E-travel is developed by the Department of Information and Communications Technology (DICT) and is a joint initiative with the Bureau of Immigration (BI), Bureau of Quarantine (BOQ), Bureau of Customs (BOC), Department of Tourism (DOT), Department of Health (DOH), Department of Justice (DOJ), and the Department of Transportation (DOTr).
The interconnection, data-sharing, and synergy of all the many departments that are divided into several silos will now be combined into a single system that will be looking at a single point in time, according to DICT Secretary Ivan John Uy. Hence, it will make it easier for the people to interact with the government at the same time.
Meanwhile, to promote a unified government approach to E-Governance, the DICT’s Office of the Undersecretary for E-Government (OUEG) signed a Memorandum of Understanding (MoU) with partner government entities.
The Landbank of the Philippines, the Department of the Interior and Local Government, the Department of Trade and Industry, the Government Service Insurance System, the Social Security System, and the Mindanao Development Authority are all partners in this endeavour.
Through its efforts to digitally change government processes and government agencies, the DICT hopes to improve data standards and data governance, allowing for data harmonisation and coordination throughout the government.
The effort includes the creation, deployment, and integration of systems for Department flagship programmes such E-Local Government Units (ELGU), E-Government Applications (EGovApp), E-Govpay, E-Travel, and E-Cloud.
The MoU establishes the partner agencies as key players in the pursuit of digital transformation and e-governance. Since DICT considers harmony to be the foundation of clarity. Therefore, the goals of these initiatives are twofold: to construct a government that is enabled by ICT and to capacitate its development.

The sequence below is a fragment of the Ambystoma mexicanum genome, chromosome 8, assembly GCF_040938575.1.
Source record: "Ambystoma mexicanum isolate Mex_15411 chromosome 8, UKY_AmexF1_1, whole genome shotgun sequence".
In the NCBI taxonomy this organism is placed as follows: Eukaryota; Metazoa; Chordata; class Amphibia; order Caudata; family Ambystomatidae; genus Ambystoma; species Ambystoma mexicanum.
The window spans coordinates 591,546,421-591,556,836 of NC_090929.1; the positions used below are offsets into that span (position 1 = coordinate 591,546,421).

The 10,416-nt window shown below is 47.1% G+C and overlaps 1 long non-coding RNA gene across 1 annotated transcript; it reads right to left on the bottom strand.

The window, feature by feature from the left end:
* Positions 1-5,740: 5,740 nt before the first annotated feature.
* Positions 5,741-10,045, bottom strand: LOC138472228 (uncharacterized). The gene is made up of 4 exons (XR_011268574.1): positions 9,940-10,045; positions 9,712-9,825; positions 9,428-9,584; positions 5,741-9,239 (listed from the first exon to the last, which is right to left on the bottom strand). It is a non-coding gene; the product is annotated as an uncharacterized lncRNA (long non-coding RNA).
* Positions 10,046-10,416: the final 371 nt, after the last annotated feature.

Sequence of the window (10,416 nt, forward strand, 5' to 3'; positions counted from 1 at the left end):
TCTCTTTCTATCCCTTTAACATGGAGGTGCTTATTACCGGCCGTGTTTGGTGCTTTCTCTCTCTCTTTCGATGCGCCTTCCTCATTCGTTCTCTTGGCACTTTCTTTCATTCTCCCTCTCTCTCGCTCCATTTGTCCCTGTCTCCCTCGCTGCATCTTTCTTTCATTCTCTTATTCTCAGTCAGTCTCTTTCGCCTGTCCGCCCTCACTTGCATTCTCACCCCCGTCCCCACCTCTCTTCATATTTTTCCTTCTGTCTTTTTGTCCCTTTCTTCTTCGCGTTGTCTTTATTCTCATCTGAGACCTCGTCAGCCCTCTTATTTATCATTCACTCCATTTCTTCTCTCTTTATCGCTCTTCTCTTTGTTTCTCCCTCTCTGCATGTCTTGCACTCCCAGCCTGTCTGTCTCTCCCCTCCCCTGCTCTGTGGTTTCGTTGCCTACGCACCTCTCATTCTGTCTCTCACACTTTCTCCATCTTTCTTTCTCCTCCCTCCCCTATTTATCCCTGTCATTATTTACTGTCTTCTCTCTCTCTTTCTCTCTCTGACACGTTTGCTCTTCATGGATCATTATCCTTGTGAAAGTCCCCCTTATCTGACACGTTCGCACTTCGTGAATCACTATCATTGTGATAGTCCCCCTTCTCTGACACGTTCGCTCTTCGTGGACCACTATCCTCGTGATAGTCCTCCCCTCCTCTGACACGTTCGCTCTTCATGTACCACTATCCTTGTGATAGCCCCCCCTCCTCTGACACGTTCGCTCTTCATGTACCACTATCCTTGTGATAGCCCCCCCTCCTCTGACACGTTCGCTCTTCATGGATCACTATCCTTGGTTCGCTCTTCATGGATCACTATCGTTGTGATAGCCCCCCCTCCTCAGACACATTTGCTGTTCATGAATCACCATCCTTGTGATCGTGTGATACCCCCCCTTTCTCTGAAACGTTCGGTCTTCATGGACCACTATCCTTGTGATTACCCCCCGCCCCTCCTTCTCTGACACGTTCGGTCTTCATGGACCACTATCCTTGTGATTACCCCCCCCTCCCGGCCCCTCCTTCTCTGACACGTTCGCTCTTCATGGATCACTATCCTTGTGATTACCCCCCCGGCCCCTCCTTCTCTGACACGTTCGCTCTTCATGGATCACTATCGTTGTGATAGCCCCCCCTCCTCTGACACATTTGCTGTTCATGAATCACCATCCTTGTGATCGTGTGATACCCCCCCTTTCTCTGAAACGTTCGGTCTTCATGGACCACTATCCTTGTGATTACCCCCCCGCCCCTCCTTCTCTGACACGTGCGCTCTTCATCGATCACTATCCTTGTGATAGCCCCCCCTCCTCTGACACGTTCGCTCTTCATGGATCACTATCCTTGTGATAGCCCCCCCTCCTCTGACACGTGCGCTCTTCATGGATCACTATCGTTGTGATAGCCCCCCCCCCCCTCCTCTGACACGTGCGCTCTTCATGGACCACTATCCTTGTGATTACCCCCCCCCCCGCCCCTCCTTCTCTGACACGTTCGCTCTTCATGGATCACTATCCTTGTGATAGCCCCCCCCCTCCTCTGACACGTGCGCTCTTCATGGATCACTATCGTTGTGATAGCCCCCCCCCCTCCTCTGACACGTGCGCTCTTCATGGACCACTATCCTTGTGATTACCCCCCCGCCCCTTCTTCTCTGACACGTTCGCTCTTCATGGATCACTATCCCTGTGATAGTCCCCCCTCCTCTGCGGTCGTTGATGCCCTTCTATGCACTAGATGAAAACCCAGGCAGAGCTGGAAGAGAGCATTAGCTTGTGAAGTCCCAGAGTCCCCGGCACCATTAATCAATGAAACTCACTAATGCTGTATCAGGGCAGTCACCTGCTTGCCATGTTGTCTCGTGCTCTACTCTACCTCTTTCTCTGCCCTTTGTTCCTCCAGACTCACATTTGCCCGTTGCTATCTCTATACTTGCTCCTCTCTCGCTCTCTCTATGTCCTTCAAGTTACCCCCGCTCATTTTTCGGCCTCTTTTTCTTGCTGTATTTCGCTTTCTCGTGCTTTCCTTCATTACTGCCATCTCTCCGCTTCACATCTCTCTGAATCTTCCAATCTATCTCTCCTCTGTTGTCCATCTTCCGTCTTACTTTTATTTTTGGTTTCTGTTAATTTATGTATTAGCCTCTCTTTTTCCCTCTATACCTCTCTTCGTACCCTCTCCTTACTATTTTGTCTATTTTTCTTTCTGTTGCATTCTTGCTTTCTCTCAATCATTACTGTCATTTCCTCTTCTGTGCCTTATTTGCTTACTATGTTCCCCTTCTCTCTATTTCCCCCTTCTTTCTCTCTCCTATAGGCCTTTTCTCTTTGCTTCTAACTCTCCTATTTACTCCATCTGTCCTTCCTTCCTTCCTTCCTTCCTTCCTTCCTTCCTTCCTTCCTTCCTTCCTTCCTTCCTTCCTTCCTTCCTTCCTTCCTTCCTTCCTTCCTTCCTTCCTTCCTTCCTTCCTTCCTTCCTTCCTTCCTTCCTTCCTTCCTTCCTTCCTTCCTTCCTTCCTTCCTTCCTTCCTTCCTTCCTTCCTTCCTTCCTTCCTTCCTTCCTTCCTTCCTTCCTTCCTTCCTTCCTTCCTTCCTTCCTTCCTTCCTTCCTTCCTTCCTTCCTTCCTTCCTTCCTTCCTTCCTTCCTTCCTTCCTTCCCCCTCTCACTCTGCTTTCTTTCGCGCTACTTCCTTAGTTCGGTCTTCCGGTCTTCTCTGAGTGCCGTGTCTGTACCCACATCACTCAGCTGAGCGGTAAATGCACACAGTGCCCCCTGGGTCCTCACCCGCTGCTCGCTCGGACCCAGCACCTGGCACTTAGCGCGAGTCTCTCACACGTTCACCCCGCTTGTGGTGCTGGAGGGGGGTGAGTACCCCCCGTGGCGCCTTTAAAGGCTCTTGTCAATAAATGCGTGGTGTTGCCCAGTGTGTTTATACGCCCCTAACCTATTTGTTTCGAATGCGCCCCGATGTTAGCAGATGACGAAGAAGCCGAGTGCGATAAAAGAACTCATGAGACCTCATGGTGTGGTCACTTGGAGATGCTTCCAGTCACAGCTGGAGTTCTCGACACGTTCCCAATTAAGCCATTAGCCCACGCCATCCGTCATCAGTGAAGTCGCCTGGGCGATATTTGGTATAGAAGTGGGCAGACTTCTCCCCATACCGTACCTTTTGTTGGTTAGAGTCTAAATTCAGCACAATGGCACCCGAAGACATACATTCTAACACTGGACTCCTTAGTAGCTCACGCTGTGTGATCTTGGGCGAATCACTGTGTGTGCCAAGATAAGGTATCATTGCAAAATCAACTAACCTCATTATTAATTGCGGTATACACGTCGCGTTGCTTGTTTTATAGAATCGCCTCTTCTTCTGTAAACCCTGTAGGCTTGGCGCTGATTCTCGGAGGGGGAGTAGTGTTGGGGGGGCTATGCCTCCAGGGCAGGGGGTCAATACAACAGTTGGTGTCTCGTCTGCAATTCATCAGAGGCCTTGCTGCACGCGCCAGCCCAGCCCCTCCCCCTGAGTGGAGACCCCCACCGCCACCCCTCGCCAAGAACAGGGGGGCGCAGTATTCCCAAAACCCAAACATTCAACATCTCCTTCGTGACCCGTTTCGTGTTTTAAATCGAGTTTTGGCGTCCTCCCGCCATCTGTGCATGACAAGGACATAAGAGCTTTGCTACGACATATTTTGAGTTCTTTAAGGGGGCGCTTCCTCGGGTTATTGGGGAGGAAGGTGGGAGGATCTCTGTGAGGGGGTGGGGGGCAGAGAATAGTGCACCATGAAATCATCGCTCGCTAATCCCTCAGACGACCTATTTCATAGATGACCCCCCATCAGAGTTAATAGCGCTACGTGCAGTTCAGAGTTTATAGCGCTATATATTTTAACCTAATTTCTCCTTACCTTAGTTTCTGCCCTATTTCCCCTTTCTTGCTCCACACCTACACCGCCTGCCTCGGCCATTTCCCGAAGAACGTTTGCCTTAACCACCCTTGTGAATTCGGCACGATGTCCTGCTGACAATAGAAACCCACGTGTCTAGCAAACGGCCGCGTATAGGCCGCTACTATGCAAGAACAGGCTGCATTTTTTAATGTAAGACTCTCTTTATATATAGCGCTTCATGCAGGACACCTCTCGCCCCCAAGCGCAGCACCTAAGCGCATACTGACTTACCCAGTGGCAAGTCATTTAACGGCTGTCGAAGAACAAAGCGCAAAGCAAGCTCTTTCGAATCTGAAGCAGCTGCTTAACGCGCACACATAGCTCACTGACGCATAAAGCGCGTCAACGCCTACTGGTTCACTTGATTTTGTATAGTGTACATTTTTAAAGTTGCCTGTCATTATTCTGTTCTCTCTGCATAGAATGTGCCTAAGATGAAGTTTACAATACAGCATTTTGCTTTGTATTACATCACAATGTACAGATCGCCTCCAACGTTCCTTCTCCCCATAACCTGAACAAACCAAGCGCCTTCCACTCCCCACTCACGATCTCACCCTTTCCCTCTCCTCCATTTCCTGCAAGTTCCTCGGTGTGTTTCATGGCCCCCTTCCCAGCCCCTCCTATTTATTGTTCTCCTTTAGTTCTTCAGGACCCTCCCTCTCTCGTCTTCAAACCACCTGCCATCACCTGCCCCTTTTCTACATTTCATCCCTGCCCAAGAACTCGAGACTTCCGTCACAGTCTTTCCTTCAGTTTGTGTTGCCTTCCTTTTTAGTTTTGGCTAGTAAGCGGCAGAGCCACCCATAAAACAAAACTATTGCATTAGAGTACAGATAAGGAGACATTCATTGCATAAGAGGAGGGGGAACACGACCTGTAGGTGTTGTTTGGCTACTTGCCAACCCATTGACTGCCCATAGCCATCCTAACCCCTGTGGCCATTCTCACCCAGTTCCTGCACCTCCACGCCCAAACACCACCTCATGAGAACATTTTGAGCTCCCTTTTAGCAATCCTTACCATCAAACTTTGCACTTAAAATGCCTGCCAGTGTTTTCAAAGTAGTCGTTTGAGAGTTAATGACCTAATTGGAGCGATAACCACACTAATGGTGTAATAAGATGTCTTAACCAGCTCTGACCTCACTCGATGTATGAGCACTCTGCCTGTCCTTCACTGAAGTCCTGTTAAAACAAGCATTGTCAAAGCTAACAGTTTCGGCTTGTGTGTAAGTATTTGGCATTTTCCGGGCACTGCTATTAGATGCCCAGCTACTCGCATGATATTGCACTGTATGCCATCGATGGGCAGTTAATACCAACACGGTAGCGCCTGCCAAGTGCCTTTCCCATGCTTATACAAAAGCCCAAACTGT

Furthermore, through the Career Certificates Scholarship Programme, a multinational technology business will provide free professional training to Filipinos. This programme is presently being provided by the DICT through the ICT Literacy and Competency Development Bureau (ILCDB).
With the help of this career certificates programme, appropriate skill development and tooling are now easier to obtain. By closing the digital divide and widening chances for Filipinos, the DICT seeks to expand ICT opportunities.
The agency urges Filipinos to apply for the scholarship and benefit from the free professional training created by one of the biggest software companies in the world.
The course can award credentials in IT support, project management, user experience (UX) design, and data analytics. Through this programme, Filipinos can gain new skills and connect with top employers while preparing for a new career in the rapidly expanding ICT industry.
The process is also practical for online education. Participants must be at least 18 years old, residents of and citizens of the Philippines, and capable of finishing the online course using their own device or gadget to be eligible to apply for the scholarship.